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  • Writer's pictureCheryl Anne Stapp

Bad Guy Mulligan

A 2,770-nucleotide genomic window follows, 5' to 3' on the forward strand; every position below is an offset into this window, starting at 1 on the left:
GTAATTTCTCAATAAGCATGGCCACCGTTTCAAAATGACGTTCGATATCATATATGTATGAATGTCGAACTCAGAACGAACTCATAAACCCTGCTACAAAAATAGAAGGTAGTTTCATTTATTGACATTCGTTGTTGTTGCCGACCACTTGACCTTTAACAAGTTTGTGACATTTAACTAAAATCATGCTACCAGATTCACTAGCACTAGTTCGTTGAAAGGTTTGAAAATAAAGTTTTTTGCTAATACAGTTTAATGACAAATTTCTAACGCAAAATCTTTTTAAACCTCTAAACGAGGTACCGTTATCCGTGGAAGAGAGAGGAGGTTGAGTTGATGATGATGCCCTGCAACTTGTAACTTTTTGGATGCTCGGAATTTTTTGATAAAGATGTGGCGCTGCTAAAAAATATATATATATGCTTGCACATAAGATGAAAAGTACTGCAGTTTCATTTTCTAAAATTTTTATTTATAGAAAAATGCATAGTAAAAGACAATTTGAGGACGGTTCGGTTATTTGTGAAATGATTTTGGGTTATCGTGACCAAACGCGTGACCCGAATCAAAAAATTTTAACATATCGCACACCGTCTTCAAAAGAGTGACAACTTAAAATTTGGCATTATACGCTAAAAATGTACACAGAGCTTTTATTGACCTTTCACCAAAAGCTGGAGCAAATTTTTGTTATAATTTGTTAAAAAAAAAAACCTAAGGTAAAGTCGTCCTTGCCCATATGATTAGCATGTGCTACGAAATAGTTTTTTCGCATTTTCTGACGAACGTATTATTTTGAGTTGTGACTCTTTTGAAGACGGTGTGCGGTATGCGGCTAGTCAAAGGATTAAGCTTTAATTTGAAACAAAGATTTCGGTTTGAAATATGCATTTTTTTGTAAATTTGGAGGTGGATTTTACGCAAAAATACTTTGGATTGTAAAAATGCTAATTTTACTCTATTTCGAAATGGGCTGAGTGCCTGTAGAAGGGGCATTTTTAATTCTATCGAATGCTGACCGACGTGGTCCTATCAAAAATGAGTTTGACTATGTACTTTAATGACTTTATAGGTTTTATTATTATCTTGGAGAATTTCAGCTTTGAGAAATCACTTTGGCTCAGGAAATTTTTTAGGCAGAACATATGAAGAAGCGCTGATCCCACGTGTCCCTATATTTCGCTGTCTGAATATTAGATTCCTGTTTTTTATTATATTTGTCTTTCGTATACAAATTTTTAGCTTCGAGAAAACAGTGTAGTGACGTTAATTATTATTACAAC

New Yorker Billy Mulligan and his gang of young toughs came west with the California Gold Rush, arriving in San Francisco by ship in late 1849, eager to exploit whatever opportunities presented themselves. Aged 21, Billy was already a hard drinking, thrill-seeking gambler, an armed thug, a convicted burglar, and a paid ballot box stuffer. Almost immediately, Billy and his fashionably-clad friends rejected the hard work of gold mining, instead preferring to get rich by employing the Tammany Hall tactics they already knew so well. Under Billy’s leadership the gang gained extraordinary political power through intimidation and blackmail, but they made a few mistakes. In an important 1856 election, their ballot box trickery produced more votes than there were voters, outraging respectable San Franciscans—whose collective outrage boiled over when, that very same year—Mulligan’s cohort James Casey murdered popular newspaper editor James King of William. It was finally too much skullduggery to endure. A resurrected Vigilance Committee forcibly expelled Billy and his associates from the city on June 5, 1856, with instructions never to return under penalty of death. Back in New York, Billy’s criminal activities escalated, landing him in Sing Sing prison for a spell. Mulligan did return to San Francisco in the early 1860s, but city government was in new hands now, and most of his former cronies were dead. For awhile he kept his behavior low-key, although he was arrested for carrying a concealed weapon in 1864, and the following year, in a somewhat bizarre incident, he threatened an acquaintance with a cheese knife. Then in July 1865, Billy initiated a drink-induced shooting spree from the balcony of his room at the St. Francis Hotel. After an hours-long standoff in which many rounds of gunfire were exchanged, police officers finally killed him in the killed him in the hotel’s hallway. He was 36.

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